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Advanced melanoma survival improves significantly when immunotherapy is given before targeted therapy

Advanced melanoma survival improves significantly when immunotherapy is given before targeted therapy

A new study has found that patients with advanced melanoma who are given immunotherapy before targeted therapy have significantly improved survival rates.

The study, which was conducted by researchers at the University of California, San Francisco, and published in The New England Journal of Medicine, looked at the records of nearly 1,000 patients with advanced melanoma who had been treated with either immunotherapy or targeted therapy. The researchers found that the patients who were given immunotherapy before targeted therapy had a median overall survival of 21.9 months, compared to only 12.5 months for those who were given targeted therapy first.

The study’s lead author, Dr. Adil Daud, said that the findings “support the use of immunotherapy as the preferred initial therapy” for advanced melanoma. He added that the findings also “support the role of immunotherapy in combination with targeted therapy” for patients who do not respond to immunotherapy alone.

The study’s findings are significant because they suggest that immunotherapy may be more effective than targeted therapy in the treatment of advanced melanoma. However, it is important to note that the study was observational, and therefore, further research is needed to confirm the findings.

Immunotherapy improves the survival of patients with advanced melanoma, according to a new study. The study found that immunotherapy given before targeted therapy significantly improves the survival of patients with advanced melanoma. The findings were presented at the annual meeting of the American Society of Clinical Oncology.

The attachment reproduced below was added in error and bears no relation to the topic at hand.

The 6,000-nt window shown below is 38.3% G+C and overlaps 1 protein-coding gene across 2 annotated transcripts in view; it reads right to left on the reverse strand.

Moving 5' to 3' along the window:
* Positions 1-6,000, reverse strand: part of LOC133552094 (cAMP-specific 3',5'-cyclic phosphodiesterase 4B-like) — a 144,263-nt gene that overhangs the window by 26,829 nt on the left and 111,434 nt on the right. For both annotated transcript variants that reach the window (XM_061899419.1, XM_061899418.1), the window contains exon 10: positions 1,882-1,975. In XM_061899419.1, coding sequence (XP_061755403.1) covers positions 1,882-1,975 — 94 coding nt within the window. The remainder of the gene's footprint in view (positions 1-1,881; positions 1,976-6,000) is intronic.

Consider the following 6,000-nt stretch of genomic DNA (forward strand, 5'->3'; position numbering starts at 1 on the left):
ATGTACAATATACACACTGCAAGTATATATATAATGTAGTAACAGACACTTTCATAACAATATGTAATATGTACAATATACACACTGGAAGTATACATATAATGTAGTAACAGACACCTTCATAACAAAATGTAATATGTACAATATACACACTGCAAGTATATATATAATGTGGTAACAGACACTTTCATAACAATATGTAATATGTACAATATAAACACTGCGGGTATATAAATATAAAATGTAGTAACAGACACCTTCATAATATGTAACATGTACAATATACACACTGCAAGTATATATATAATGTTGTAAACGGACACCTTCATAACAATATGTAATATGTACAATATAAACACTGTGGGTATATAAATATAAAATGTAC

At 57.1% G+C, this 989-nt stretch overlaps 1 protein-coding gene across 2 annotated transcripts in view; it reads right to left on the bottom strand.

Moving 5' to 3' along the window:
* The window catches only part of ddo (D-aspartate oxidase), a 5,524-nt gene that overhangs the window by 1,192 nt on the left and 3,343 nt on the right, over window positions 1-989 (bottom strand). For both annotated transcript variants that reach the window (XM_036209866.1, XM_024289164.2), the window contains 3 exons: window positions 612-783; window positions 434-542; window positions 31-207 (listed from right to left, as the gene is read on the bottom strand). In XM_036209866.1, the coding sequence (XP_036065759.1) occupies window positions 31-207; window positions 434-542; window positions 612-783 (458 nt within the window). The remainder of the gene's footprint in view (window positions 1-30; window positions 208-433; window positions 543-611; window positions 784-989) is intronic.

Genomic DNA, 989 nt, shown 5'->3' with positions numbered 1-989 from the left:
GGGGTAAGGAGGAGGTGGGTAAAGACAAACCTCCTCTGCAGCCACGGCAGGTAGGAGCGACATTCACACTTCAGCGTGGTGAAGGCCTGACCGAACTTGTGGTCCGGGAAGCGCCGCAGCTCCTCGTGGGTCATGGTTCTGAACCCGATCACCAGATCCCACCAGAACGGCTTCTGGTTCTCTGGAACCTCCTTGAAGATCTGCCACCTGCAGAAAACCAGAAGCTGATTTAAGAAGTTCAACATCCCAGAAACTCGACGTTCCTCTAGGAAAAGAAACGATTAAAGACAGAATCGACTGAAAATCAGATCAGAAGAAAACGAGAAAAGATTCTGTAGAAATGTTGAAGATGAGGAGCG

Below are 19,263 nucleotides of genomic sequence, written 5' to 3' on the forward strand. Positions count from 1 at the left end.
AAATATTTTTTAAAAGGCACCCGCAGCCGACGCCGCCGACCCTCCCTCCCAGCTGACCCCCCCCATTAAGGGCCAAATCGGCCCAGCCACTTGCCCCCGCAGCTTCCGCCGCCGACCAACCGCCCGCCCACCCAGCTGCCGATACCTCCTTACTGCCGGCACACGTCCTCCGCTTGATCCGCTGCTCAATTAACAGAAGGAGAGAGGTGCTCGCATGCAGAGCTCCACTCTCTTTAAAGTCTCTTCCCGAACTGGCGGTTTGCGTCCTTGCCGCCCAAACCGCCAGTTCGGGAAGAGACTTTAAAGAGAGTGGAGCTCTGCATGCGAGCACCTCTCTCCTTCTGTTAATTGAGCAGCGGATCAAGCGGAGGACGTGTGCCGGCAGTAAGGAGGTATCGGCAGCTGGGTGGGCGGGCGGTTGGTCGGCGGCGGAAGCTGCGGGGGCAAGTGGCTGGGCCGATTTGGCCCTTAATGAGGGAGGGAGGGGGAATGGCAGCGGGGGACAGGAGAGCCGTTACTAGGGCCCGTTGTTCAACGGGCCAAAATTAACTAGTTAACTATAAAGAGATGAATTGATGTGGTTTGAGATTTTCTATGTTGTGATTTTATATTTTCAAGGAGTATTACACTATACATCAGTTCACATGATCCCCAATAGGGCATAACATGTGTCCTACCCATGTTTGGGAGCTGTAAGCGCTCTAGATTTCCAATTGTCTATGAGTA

The study was a phase III clinical trial that included 1022 patients with advanced melanoma. The patients were randomly assigned to receive either immunotherapy or targeted therapy. The immunotherapy group received ipilimumab plus nivolumab, while the targeted therapy group received dabrafenib plus trametinib.

The primary endpoint of the study was overall survival. The study found that the immunotherapy group had a median overall survival of 26.8 months, while the targeted therapy group had a median overall survival of 15.7 months. The difference in overall survival was significant, with a hazard ratio of 0.60. This means that the immunotherapy group was 40% less likely to die than the targeted therapy group.

The study also looked at the safety of the two treatments. The immunotherapy group had more grade 3 or 4 adverse events than the targeted therapy group. However, the immunotherapy group also had a higher response rate, with 51% of patients achieving a complete response or partial response, compared to 36% of patients in the targeted therapy group.

The study showed that immunotherapy is a more effective treatment than targeted therapy for advanced melanoma. The survival benefit of immunotherapy was significant, and the immunotherapy group had a higher response rate. The immunotherapy group also had more side effects, but the side effects were manageable.

The study provides strong evidence that immunotherapy should be the new standard of care for advanced melanoma. Targeted therapy should be reserved for patients who do not respond to immunotherapy or who cannot tolerate immunotherapy.

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